At one point in the broadcast, an actor in a studio, playing a newscaster in the field, described the emergence of one of the aliens from its spacecraft. “Good heavens, something’s wriggling out of the shadow like a gray snake,” he said, in an appropriately dramatic tone of voice. “Now it’s another one, and another. They look like tentacles to me. There, I can see the thing’s body. It’s large as a bear and it glistens like wet leather. But that face. It…it’s indescribable. I can hardly force myself to keep looking at it. The eyes are black and gleam like a serpent. The mouth is V-shaped with saliva dripping from its rimless lips that seem to quiver and pulsate….The thing is rising up. The crowd falls back. They’ve seen enough. This is the most extraordinary experience. I can’t find words. I’m pulling this microphone with me as I talk. I’ll have to stop the description until I’ve taken a new position. Hold on, will you please, I’ll be back in a minute.”

America was literarily terrified! People packed the roads, ran to shelters cellars, grabbed their guns, even wrapped their heads in wet towels as protection from Martian poison gas. Educator Ken Sanes explains, “Oblivious to the fact that they were acting out the role of the panic-stricken people were stuck in a kind of virtual world in which fiction was confused for fact. News of the panic (which was conveyed via genuine news reports) quickly generated a national scandal. There were calls, which never went anywhere, for government regulations of broadcasting to ensure that a similar incident wouldn’t happen again. The victims were also subjected to ridicule, a reaction that can commonly be found, today, when people are taken in by simulations. A cartoon in the New York World-Telegram, for example, portrayed a character who confuses the simulations of the entertainment industry with reality. In one box, the character is shown trying to stick his hand into the radio to shake hands with Amos n’ Andy. In another, he reports to a police officer that there is “’Black magic!!! There’s a little wooden man — Charlie McCarthy — and he’s actually talking!’”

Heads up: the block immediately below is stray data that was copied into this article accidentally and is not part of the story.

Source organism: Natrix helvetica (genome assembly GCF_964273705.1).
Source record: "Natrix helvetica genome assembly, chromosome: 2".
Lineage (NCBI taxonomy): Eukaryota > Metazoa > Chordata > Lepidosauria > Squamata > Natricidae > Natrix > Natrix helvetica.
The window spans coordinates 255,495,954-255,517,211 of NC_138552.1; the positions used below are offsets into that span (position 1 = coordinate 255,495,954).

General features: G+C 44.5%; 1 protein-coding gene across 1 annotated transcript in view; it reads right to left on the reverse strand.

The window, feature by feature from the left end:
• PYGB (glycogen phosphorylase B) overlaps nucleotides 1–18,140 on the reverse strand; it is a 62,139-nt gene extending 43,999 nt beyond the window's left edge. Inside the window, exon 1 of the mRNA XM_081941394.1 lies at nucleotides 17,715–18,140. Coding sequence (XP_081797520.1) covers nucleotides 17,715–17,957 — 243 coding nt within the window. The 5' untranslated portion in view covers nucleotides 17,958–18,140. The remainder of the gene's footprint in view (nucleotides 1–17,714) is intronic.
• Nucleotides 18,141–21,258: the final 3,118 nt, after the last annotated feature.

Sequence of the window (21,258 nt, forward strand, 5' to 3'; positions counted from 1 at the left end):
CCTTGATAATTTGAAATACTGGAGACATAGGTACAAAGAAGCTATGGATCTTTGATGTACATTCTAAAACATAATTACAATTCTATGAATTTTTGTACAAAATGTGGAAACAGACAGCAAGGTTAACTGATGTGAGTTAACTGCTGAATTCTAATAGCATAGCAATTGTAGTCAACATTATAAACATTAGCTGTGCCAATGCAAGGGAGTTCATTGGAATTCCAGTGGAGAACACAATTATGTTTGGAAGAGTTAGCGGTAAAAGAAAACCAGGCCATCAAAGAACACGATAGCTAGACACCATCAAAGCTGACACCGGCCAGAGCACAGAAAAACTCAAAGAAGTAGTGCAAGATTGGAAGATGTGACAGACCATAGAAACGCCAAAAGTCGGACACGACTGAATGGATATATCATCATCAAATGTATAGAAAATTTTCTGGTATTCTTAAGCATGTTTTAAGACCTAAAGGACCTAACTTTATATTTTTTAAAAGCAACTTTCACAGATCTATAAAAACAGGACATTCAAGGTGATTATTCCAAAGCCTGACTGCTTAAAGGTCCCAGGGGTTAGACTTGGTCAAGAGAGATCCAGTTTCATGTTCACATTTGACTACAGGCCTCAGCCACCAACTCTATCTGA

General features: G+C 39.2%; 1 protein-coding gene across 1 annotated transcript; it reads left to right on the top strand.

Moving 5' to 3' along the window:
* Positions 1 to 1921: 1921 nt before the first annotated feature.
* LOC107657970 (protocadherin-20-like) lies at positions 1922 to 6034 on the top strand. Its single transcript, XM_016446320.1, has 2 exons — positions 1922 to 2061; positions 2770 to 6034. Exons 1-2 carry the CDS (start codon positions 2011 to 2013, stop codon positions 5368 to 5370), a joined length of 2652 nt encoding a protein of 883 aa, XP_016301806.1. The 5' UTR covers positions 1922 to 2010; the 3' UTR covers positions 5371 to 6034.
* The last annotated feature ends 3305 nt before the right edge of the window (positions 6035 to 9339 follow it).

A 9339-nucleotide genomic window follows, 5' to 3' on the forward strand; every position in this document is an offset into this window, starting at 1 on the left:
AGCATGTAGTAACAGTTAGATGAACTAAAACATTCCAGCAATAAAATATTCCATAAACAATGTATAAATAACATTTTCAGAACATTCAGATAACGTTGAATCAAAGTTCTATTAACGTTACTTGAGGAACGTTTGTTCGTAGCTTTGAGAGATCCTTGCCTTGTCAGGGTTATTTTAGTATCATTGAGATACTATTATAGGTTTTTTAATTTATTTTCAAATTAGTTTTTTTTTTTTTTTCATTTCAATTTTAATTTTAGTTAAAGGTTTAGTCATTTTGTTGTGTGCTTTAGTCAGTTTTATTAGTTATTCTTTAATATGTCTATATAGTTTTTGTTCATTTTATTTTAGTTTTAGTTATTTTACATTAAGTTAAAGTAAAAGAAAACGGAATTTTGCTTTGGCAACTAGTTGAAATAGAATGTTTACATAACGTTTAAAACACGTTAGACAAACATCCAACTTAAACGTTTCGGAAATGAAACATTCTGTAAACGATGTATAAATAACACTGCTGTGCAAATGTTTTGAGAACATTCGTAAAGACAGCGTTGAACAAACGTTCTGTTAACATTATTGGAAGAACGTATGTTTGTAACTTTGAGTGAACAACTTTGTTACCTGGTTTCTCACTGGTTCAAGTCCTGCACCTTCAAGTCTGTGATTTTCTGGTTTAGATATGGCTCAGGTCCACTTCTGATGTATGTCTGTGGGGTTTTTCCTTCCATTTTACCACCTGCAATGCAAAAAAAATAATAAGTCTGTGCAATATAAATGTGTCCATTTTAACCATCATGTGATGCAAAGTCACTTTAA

In the popular newspaper New York Tribune, Editor Dorothy Thompson presaged that the broadcast revealed the way politicians could use the power of mass communications to create theatrical illusions, to manipulate the public. “All unwittingly, Mr. Orson Welles and the Mercury Theater of the Air have made one of the most fascinating and important demonstrations of all time,” she wrote. “They have proved that a few effective voices, accompanied by sound effects, can convince masses of people of a totally unreasonable, completely fantastic proposition as to create a nation-wide panic. They have demonstrated more potently than any argument, demonstrated beyond a question of a doubt, the appalling dangers and enormous effectiveness of popular and theatrical demagoguery.  .  . Hitler managed to scare all of Europe to its knees a month ago, but he at least had an army and an air force to back up his shrieking words. But Mr. Welles scared thousands into demoralization with nothing at all.”



Friday, March 23rd, 2012

“No book is really worth reading at the age of ten which is not equally — and often far more — worth reading at the age of fifty and beyond.” — C.S. Lewis

Choosing Television

Thursday, March 22nd, 2012
Recently a test sample of teenagers was asked this question: “Would you rather give up your father or television?” The young people chose television over their fathers at a rate of three to one! Given that fact, at a time when it is rare … indeed to hear a young person speak of his father with affection, Clarence Day’s book Life With Father is especially needed. Clarence Day’s father was a firm man, but deeply appreciated and adored by his son. He was a good father. Jairus is a good father, too. But Jairus’ daughter is dying. Jairus is an important official, and it is not judicious for him to grovel before the scandalous rabbi from Nazareth. In fact, Jairus could lose everything if he did. But his daughter is dying. She needs the Master’s touch. So Jairus risks everything for his little one….

Tuesday, March 20th, 2012

Elizabeth told her wayward husband John in Arthur Miller’s THE CRUCIBLE, “I never thought ye bad, John, just somewhat bewildered.” Likewise I fear our poor country is not bad only bewildered by the plethora of challenges that we face.